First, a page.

Ideal Diesel Cycle 3>4 Isentropic expansion
Ideal Brayton Cycle 1>2 Isentropic compression in a compressor
Ideal Brayton Cycle 3>4 Isentropic expansion in a turbine
Ideal Vaporcompression refrigeration Cycle 1>2 Isentropic compression in a compressor
NOTE: The isentropic assumptions are only applicable with ideal cycles. Real world cycles have inherent losses due to inefficient compressors and turbines. The real world system are not truly isentropic but are rather idealized as isentropic for calculation purposes.
Isentropic flow
An isentropic flow is a flow that is both adiabatic and reversible. That is, no heat is added to the flow, and no energy transformations occur due to friction or dissipative effects. For an isentropic flow of a perfect gas, several relations can be derived to define the pressure, density and temperature along a streamline.
Note that energy can be exchanged with the flow in an isentropic transformation, as long as it doesn't happen as heat exchange. An example of such an exchange would be an isentropic expansion or compression that entails work done on or by the flow.
Derivation of the isentropic relations
For a closed system, the total change in energy of a system is the sum of the work done and the heat added,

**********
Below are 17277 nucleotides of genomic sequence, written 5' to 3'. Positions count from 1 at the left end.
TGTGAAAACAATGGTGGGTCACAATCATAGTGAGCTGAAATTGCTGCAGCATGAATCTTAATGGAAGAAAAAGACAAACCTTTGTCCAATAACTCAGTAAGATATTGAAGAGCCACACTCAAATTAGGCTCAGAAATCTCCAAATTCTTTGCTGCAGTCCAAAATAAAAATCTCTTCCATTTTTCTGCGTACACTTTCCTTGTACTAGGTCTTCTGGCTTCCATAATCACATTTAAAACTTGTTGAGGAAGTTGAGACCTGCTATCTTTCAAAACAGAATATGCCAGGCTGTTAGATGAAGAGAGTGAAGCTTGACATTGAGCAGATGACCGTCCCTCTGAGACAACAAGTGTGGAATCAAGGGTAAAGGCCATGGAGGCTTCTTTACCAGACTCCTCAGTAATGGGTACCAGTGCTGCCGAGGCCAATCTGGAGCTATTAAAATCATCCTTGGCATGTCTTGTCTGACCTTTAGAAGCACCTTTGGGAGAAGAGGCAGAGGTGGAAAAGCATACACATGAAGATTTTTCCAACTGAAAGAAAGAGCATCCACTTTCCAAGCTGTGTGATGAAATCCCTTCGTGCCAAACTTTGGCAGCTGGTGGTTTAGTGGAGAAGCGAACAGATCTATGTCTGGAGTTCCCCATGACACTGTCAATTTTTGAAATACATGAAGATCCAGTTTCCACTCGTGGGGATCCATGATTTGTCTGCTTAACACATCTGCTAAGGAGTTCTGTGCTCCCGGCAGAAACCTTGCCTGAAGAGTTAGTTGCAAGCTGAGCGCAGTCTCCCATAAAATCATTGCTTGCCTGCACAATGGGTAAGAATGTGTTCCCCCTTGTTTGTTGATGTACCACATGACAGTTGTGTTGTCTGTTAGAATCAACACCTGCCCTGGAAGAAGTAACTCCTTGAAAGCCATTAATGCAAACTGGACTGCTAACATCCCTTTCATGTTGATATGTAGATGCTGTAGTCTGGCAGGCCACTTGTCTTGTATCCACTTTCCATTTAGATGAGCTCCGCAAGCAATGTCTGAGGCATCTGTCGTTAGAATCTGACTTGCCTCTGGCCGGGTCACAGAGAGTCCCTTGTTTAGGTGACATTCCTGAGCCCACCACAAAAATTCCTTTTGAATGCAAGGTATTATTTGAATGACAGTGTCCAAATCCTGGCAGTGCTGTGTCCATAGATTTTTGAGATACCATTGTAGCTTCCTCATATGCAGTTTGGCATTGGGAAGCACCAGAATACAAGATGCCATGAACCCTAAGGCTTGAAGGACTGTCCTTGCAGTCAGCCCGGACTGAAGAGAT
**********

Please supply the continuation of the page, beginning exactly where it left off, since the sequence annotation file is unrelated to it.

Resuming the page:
The reversible work done on a system by changing the volume is,
where is the pressure and is the volume. The change in enthalpy () is given by,
Then for a process that is both reversible and adiabatic (i.e. no heat transfer occurs), , and so . All reversible adiabatic processes are isentropic. This leads to two important observations,
Next, a great deal can be computed for isentropic processes of an ideal gas. For any transformation of an ideal gas, it is always true that
Using the general results derived above for and , then
So for an ideal gas, the heat capacity ratio can be written as,
For an ideal gas is constant. Hence on integrating the above equation, assuming a perfect gas, we get
Using the equation of state for an ideal gas, ,
also, for constant (per mole),
Thus for isentropic processes with an ideal gas,
Table of isentropic relations for an ideal gas
Derived from:
 Where:
 = Pressure
 = Volume
 = Ratio of specific heats =
 = Temperature
 = Mass
 = Gas constant for the specific gas =
 = Universal gas constant
 = Molecular weight of the specific gas
 = Density
 = Specific heat at constant pressure
 = Specific heat at constant volume
References
 Van Wylen, G.J. and Sonntag, R.E. (1965), Fundamentals of Classical Thermodynamics, John Wiley & Sons, Inc., New York. Library of Congress Catalog Card Number: 6519470
Notes
 ↑ Van Wylen, G.J. and Sonntag, R.E., Fundamentals of Classical Thermodynamics, Section 7.4
 ↑ Massey, B.S. (1970), Mechanics of Fluids, Section 12.2 (2nd edition) Van Nostrand Reinhold Company, London. Library of Congress Catalog Card Number: 6725005
 ↑ Cengel, Yunus A., and Michaeul A. Boles. Thermodynamics: An Engineering Approach. 7th Edition ed. New York: McgrawHill, 2012. Print.
 ↑ Cengel, Yunus A., and Michaeul A. Boles. Thermodynamics: An Engineering Approach. 7th Edition ed. New York: McgrawHill, 2012. Print.